“I believe that relationships are the key to everything — they way that you get things done. Collaboration. At the end of the day relationships are paramount, they’re what enable us to be successful because you can’t do it alone.”
Paul Sobel has been working at The Original Farmers Market overseeing his newsstand “Sheltams,” which is affectionately named after his two sisters, Shelley and Tamara — for 44 years — ever since he was just 18 and a student at UCLA working in the university’s bookstore back in 1976. He has never been a stranger to the media business, growing up around magazines and visiting the DTLA newsstand his father worked at on weekends when he was a child.
At the height of Sobel’s newsstand-operating business Sobel owned and oversaw seven newsstand locations, including stalls in Calabasas, Encino and Rodeo Drive — but as time went on and publications began to fold, he was forced to reduce operations to just his original domain at the well-known and beloved Original Farmers Market on Third and Fairfax, in mid-city Los Angeles. Now, The Original Farmers Market Stall 818 is his kingdom, and people come to visit from all over the lands of Greater LA.
Pre-pandemic, Sobel’s newsstand would see between 250-300 guests each day — although that number has essentially been cut in half due to enhanced safety restrictions, capacity limits and travel bans which limit tourists visitor-ship to the Farmers Market, Sobel’s newsstand still stands the test of time.
“I met my wife at The Farmers Market. I taught my kids to drive in this parking lot.” Sobel explained his special connection to this historical destination, which played an integral role in the development of the Los Angeles Fairfax neighborhood.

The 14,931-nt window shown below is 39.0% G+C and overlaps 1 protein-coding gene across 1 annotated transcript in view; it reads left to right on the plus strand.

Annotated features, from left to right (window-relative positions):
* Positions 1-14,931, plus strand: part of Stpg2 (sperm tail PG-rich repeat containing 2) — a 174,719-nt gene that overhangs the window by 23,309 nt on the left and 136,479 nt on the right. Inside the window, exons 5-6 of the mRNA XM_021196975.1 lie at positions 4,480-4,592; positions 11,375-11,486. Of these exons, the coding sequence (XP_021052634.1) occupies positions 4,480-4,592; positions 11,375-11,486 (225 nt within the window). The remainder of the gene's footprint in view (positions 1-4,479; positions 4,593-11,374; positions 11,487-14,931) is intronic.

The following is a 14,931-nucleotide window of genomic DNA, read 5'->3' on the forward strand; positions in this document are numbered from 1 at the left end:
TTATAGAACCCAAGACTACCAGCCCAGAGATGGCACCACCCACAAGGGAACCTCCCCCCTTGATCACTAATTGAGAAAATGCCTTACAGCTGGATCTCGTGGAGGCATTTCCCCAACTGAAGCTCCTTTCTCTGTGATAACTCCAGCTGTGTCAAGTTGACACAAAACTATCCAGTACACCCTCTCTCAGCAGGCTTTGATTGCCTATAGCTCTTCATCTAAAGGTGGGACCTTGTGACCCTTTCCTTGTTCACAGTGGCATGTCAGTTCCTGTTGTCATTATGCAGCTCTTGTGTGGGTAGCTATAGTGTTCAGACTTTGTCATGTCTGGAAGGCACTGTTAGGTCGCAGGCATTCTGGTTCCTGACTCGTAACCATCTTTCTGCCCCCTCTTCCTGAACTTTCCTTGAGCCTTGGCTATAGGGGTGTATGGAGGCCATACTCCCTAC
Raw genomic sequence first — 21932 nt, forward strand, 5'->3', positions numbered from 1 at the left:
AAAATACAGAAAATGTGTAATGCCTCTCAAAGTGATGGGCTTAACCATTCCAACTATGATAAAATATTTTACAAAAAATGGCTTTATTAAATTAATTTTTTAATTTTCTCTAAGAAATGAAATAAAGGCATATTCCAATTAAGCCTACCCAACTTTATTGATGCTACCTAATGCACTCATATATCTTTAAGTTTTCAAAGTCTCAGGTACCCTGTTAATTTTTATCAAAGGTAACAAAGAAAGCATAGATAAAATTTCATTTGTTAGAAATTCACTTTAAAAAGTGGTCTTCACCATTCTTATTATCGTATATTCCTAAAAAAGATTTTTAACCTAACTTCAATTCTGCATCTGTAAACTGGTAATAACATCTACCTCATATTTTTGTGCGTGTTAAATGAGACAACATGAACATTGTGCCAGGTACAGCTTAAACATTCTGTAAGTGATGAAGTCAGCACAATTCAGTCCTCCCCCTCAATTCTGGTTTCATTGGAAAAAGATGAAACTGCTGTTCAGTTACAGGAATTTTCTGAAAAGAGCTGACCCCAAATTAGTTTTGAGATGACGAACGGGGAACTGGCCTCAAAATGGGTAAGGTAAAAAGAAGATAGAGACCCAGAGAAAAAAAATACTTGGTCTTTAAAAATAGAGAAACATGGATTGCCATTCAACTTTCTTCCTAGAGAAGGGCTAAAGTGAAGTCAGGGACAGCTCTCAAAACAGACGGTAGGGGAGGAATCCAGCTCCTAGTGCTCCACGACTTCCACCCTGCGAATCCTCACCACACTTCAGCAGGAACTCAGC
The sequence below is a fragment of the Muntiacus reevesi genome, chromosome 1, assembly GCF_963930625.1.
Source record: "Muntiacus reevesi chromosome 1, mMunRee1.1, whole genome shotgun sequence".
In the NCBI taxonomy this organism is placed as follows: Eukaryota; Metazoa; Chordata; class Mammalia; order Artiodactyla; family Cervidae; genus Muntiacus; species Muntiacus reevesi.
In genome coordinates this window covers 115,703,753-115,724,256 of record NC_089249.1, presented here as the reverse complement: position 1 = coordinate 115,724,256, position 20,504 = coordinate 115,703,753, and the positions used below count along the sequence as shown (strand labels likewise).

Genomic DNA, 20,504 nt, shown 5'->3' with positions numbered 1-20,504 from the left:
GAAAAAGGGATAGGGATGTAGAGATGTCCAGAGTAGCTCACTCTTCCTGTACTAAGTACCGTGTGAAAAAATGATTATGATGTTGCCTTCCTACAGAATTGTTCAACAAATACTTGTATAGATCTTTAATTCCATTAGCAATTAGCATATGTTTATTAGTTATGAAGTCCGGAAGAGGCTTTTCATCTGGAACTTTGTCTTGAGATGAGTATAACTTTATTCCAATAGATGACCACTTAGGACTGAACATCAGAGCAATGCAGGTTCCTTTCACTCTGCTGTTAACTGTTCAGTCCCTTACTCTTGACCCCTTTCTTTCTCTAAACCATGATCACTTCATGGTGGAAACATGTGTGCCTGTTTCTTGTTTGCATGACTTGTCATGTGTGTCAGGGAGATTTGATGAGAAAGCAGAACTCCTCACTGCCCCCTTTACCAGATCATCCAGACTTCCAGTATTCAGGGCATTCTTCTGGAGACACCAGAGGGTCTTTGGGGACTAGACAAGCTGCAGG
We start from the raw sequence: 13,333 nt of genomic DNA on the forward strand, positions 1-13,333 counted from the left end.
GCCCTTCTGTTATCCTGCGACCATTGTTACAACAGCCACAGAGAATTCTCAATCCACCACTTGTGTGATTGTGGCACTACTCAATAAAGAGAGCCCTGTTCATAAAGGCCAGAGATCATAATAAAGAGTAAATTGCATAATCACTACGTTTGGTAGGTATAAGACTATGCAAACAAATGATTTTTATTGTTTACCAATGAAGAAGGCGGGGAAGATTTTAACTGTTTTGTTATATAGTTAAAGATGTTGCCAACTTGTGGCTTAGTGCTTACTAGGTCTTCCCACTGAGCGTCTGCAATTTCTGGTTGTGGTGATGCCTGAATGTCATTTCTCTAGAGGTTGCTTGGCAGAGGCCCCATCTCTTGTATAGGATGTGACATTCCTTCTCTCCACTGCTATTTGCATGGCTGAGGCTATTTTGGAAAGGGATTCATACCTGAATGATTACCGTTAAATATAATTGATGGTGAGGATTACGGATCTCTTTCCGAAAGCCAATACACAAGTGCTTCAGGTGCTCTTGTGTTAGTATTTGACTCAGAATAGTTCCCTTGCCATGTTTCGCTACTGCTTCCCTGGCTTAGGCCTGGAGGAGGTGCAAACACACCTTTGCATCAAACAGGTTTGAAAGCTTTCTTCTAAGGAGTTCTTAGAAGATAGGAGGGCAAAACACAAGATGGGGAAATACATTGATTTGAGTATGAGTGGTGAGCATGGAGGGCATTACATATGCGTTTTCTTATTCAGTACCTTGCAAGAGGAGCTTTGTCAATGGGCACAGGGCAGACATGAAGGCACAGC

Sobel is a fundamental element of The Original Farmers Market community, overseeing operations at Sheltams and the USPS stall within the newsstand. “My favorite part of working at my stall at the Farmers Market is a combination of the people and the fact that it’s always changing. I have many regular customers who will come back and visit me. I’ve had kids who work for me who grow up and have their own kids and they still come back and visit — the Farmers Market is a very unique place. It really exudes a sense of “community.”
“I’m here pretty much every day at some point, and spend a lot of time here. This is because I believe that relationships are the key to everything — they way that you get things done. Collaboration. At the end of the day relationships are paramount, they’re what enable us to be successful because you can’t do it alone — and the Original Farmers Market is one of the rare pieces of Los Angeles that still exists even after 85 years.”
Even though the Farmers Market area posesses such a rich history, the pandemic has significantly impacted its operations — including Sobel’s business. In fact, the USPS Contract Postal Unit space that he manages out of his newsstand stall is what he says has saved his business from closing during these times of print media hardships, and what has kept Sheltam’s alive these past six months.
Five years ago Sobel began conversations to take over the nearby post office station across the street and bring it into his newsstand in the hopes that it could preserve his business.
“It took several years of coordination to work it out with the USPS leaders. Contract Postal Units, which is technically what we’re considered here at my newsstand, are a few and far between — there are less than 2,000 open right now in the US. They are closing rapidly, and the Farmers Market was anxious about this potential loss, which drives a lot of people to the property. They were enthusiastic about the idea of keeping the post office here and moving it into my stall.”
In September of 2018, we opened up the onsite post office as a contract postal unit stall within our newsstand. Ironically when the pandemic hit, it was because the post office here being considered “essential” is why we got to stay open. Before the pandemic we probably saw 250-300 people each day at our stall — and it’s probably about half that, now.”